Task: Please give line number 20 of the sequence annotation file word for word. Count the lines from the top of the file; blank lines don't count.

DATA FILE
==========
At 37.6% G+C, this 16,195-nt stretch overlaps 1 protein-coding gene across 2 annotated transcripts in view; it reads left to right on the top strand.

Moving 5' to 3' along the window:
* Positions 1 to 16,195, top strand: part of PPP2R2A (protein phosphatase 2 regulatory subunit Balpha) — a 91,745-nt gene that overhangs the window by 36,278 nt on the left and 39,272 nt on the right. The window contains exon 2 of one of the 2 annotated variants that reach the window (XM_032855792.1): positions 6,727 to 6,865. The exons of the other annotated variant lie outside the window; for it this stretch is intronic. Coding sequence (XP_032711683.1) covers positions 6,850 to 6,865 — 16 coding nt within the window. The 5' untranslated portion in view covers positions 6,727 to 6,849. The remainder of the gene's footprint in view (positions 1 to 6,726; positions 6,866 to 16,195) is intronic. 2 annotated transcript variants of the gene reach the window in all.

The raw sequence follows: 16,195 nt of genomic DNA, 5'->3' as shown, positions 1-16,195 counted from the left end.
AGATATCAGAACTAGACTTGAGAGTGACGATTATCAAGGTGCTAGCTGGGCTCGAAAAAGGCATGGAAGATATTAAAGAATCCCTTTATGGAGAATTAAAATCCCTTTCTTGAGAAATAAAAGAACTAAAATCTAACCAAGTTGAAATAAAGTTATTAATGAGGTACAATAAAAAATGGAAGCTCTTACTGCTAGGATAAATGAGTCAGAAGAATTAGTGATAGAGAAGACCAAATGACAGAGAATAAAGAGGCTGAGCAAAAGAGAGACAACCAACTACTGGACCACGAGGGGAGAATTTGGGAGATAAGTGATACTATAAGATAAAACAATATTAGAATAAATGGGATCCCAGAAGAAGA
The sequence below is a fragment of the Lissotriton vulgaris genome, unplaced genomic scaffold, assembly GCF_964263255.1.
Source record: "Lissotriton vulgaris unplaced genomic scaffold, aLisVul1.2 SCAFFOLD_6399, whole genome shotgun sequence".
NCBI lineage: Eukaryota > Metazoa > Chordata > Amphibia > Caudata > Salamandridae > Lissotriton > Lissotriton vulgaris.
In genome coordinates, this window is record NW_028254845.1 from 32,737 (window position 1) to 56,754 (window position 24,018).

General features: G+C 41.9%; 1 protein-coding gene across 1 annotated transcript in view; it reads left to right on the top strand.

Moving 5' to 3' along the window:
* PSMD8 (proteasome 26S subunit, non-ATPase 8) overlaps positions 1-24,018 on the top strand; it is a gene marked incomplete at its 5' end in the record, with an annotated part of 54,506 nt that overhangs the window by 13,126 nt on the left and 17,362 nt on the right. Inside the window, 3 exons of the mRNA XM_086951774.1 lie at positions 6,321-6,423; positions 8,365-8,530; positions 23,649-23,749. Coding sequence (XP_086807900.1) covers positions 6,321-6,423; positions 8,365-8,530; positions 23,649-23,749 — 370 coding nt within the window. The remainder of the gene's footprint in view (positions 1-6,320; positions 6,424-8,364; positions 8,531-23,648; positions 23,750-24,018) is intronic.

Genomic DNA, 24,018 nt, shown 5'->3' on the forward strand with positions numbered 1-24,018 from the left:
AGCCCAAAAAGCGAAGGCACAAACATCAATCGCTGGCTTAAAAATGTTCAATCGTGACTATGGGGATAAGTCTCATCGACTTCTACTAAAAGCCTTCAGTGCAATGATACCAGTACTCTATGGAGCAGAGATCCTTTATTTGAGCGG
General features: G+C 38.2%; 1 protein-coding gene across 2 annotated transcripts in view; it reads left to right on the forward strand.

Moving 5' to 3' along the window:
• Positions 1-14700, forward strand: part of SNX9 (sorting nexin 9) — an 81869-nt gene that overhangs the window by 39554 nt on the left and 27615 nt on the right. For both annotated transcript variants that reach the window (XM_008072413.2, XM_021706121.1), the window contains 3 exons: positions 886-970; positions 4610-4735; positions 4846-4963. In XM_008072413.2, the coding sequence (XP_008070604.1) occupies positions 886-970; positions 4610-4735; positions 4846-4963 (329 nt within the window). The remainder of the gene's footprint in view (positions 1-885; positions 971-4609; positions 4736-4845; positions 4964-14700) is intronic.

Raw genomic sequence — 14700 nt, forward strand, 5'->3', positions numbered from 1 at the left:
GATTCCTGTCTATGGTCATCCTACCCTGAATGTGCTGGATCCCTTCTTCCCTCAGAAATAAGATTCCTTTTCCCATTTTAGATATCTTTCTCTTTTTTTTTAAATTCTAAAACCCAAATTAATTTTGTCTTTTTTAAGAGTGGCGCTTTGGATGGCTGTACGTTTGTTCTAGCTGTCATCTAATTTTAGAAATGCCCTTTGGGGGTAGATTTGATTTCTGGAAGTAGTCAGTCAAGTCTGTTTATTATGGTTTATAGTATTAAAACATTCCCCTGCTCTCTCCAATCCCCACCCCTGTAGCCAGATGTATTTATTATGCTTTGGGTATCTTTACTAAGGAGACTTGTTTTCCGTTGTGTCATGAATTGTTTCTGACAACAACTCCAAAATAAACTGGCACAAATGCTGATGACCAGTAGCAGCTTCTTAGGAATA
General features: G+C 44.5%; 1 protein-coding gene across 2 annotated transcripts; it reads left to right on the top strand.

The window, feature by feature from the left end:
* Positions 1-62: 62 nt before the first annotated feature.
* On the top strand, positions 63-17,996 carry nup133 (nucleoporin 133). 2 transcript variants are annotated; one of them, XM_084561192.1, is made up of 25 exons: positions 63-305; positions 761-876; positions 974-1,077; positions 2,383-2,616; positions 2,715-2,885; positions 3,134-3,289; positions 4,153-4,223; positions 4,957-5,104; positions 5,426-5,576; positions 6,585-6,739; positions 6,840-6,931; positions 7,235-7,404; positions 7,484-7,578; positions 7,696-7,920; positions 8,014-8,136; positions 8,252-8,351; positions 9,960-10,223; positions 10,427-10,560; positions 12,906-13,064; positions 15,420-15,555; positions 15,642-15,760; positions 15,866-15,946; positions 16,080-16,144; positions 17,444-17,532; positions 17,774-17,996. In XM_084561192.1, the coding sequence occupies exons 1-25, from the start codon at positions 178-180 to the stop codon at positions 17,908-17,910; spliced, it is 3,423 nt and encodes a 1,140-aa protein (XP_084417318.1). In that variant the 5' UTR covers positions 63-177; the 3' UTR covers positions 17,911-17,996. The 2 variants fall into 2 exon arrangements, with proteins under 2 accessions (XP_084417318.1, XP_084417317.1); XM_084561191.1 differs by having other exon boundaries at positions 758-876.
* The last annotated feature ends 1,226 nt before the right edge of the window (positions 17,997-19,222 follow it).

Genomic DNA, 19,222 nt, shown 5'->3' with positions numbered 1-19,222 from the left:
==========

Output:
General features: G+C 44.5%; 1 protein-coding gene across 2 annotated transcripts; it reads left to right on the top strand.